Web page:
This is my review of Duke EPF. In my opinion, it is a sturdy, easy-to-use binding that has excellent downhill performance at the cost of extra weight and some transitioning issues.
Keep reading to learn more about the pros and cons of this ski binding, who it is best for, and other similar alternatives to consider.
- Where to buy: Amazon
- Best for: Primarily for resort skiers who want the ability to head out of bounds from time to time. Good for both rough and light conditions as well.
- Pros: Incredibly durable. These bindings will last you a long time. They are also easy to use and step into. The downhill performance is exceptional, especially when considering the tough construction.
- Cons: The bindings are a bit heavy. Transitioning is not as easy as with similar models. Lighter users might also have issues engaging the heel.
- Alternatives: Marker Griffon 13 ID, Fritschi Freeride Pro, Salomon Guardian MNC 16
How heavy is this binding?
It clocks in at a hefty six pounds, two ounces.
Are these bindings good for all conditions?
While the EPF’s strong construction enables them to hold up to all environments, they are not the best for off-piste excursions.
Will these last a long time?
Yes. The Duke EPF is an incredibly strong, well-made binding with a tight metal construction. You will be able to use it for many, many years without any wear or tear.
Why Trust Me
I’ve been hitting the slopes since I was a kid. I enjoy getting out in the snow and have hands-on experience with a wide range of different skiing items. I spent ample time researching these bindings by analyzing their traits, testing their abilities, and talking to people who used them first hand.
Detailed Review of Marker Duke EPF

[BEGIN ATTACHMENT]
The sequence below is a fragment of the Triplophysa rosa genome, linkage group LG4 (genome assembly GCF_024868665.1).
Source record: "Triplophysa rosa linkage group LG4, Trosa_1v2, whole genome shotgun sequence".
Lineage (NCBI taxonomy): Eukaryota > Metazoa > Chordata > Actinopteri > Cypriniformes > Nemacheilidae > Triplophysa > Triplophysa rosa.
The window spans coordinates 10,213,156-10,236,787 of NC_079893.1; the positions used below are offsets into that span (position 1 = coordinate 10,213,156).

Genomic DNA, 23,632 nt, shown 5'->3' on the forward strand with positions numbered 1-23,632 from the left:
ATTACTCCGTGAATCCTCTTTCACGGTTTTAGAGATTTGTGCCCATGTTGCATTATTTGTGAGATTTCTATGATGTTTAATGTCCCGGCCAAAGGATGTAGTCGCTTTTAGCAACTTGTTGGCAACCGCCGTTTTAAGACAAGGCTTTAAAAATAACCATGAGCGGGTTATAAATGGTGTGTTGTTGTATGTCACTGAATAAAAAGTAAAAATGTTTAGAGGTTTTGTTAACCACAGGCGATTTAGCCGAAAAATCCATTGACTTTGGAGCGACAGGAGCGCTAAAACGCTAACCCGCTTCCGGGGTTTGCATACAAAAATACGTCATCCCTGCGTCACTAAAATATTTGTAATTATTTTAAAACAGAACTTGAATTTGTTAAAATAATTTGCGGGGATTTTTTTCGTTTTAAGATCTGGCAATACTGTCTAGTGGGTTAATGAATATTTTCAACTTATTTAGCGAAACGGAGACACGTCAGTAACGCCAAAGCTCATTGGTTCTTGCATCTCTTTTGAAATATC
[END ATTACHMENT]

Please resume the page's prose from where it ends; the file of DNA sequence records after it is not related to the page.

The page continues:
The Duke EPF is a reliable downhill binding that gives you superior performance when speeding down slopes. It’s not a great all-around choice, especially for people who want to skin uphill, but it does allow you to get out and tour if you so desire. The weight and pivot point hold it back from being a true off-piste option, but it works well for resort skiers who want the versatility or ability to get out every now and then.
Lacking Touring Performance
When it comes to going off-piste, these bindings don’t make the cut. They definitely do a good job in bounds, but there are a few features that make them lacking in this area. First, they are a bit on the heavy side. Having to lug around heavy bindings is a bit of bummer, especially for skiers who get fatigued easily. The pivot point is also poor and the transition is not easy. Those features mean these bindings won’t serve you well in touring situations.
While it’s not up to snuff in the uphill category, the Duke EPF does a great job for those that want high downhill performance. That’s mainly due to the rails which, while prone to icing, offer plenty of surface area and give you an excellent binding-to-ski/boot-to-binding condition. That setup means you’re going to be able to cruise with these on. True downhill skiers will absolutely love what they have to offer.
Another bonus here is the Duke EPF’s low height. At only 36mm, the binding manages to keep a low profile. This is another area where the extra weight comes into play, but it tends to help more than hinder your performance. Some skiers don’t like being able to feel some extra weight while heading down a run, but I don’t see that as a big deal with this model.
The Duke EPF gets extremely high marks for usability. Most skiers will be able to easily step into this binding, and that’s something every rider can appreciate. Where a lot of modern bindings choose to clutter everything up, these keep things lean and easy. The standout feature is the heel risers that flip down into position. All you have to do is stick your toe into the piece and slam your heel down. It doesn’t get much easier than that.
If there’s one small hiccup with this aspect it’s that lighter skiers will have trouble getting the heel to engage. That’s not a dealbreaker, and won’t be an issue for most who use the bindings, but it’s something to know. If you aren’t as heavy, you might want to consider other options more geared for those builds. The transitioning could also be a bit more streamlined.
Durability and Weight